* flew out to the film set on the Japanese island of Okinawa and recalled : 'I was being brought into the presence of Cubby Broccoli, leader of our enterprise, for the first time and felt like a small boy arriving at his prep school a term behind everybody else. At that moment I did not realise that boys in all shapes and sizes had been arriving at regular intervals before me.'

* reflected on his role as scriptwriter :
" However great you think you are your work's going to be cut, changed. Any number of other writers can be brought in at any moment to change your work. You might find that five other writers are working on your script at the same time. I mean it has happened. When it gets in front of the camera the director might decide to cut and change a scene. If they're shooting on location and you're not there he might have a better idea. An actor may not be able to speak a line and it's taken out. You just have to accept  that. if you are so terrible finicky and caring about your work, that you can't bear to see anything touched. If you're very a temperamental and hypersensitive person, then the film industry is not the place for you."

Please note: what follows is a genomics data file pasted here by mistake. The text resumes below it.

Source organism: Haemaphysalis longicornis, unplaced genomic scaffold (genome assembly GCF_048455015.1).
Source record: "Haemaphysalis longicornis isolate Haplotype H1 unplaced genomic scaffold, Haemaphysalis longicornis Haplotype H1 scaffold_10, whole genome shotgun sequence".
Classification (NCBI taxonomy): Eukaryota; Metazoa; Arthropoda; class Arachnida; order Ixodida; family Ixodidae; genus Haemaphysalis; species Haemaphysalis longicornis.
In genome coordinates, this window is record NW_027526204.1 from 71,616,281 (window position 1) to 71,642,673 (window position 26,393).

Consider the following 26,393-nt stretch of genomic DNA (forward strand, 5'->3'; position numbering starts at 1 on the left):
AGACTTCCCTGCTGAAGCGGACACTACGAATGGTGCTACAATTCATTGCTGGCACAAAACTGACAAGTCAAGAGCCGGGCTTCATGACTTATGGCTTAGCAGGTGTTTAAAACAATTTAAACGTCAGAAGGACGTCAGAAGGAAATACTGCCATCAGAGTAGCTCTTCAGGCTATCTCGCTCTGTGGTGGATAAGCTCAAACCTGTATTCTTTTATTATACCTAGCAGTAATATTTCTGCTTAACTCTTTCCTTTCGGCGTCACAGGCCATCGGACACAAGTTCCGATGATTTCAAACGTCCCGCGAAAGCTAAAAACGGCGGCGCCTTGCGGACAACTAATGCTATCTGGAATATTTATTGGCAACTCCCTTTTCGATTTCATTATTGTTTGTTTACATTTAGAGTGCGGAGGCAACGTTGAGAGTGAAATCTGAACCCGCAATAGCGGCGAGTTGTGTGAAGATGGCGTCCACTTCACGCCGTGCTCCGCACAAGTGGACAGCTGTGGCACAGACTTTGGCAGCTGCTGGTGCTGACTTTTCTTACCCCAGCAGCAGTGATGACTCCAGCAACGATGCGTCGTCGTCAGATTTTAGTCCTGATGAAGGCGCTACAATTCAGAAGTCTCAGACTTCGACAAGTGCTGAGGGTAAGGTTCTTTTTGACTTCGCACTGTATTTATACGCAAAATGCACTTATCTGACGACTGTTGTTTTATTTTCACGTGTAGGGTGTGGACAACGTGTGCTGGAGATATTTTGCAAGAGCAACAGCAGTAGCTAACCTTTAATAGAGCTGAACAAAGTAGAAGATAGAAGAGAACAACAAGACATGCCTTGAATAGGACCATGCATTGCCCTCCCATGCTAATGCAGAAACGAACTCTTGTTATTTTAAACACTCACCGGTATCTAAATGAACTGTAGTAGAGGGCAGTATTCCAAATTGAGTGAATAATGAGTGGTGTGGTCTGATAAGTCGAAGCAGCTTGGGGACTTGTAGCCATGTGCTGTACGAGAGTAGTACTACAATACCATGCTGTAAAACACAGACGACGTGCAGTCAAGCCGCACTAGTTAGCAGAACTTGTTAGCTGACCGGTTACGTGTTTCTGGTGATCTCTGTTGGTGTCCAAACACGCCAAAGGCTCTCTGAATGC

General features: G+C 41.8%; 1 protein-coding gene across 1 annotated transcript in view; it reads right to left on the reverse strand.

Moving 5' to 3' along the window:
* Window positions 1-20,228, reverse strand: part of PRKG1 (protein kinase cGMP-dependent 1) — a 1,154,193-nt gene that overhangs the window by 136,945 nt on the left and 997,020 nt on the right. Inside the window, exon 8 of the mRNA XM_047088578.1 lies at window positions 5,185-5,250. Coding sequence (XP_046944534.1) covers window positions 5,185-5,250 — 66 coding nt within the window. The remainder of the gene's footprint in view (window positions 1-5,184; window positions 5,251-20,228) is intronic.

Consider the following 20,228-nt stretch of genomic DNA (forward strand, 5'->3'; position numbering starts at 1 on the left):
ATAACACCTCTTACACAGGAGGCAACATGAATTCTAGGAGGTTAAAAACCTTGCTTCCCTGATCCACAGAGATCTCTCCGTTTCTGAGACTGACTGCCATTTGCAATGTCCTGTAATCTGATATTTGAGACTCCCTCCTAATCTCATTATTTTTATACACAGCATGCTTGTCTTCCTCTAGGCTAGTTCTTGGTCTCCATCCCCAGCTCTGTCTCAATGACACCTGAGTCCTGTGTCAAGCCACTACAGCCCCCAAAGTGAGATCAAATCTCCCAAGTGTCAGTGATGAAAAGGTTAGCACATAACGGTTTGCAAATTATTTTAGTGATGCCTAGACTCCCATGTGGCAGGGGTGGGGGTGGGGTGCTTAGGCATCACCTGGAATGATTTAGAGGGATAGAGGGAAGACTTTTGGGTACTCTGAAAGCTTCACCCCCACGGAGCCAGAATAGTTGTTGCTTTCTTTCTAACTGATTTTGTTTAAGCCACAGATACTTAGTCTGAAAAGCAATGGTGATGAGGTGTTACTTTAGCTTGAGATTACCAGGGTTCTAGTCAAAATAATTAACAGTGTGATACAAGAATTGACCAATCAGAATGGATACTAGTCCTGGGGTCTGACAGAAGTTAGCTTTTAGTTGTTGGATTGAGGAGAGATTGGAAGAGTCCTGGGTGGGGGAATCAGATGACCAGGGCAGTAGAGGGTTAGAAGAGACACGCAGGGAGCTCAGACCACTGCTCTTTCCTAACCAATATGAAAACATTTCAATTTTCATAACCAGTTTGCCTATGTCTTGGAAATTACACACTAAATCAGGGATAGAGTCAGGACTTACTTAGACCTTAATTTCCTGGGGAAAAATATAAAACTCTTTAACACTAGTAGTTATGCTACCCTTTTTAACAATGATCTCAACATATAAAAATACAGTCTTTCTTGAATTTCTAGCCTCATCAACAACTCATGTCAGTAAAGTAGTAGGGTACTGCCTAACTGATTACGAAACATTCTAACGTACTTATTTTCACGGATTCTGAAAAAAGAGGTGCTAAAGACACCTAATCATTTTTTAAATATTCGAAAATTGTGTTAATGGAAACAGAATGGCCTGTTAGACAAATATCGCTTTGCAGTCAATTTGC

* in 1979 returned as script writer for the next Bond film and recalled : "I did not like the premise of Moonraker. It seemed to me that we were copying Star Wars. I also found the idea of space, slow in filmic terms. It is difficult to rush around in an astronaut's suit. Did I tell Cubby that his idea sucked ? "No" It was Cubby's idea to leave the fate of 'Jaws' open at end of 'The Spy Who Loved Me'.  He was a popular character and certainly one of the most memorable heavies in the Bond Series."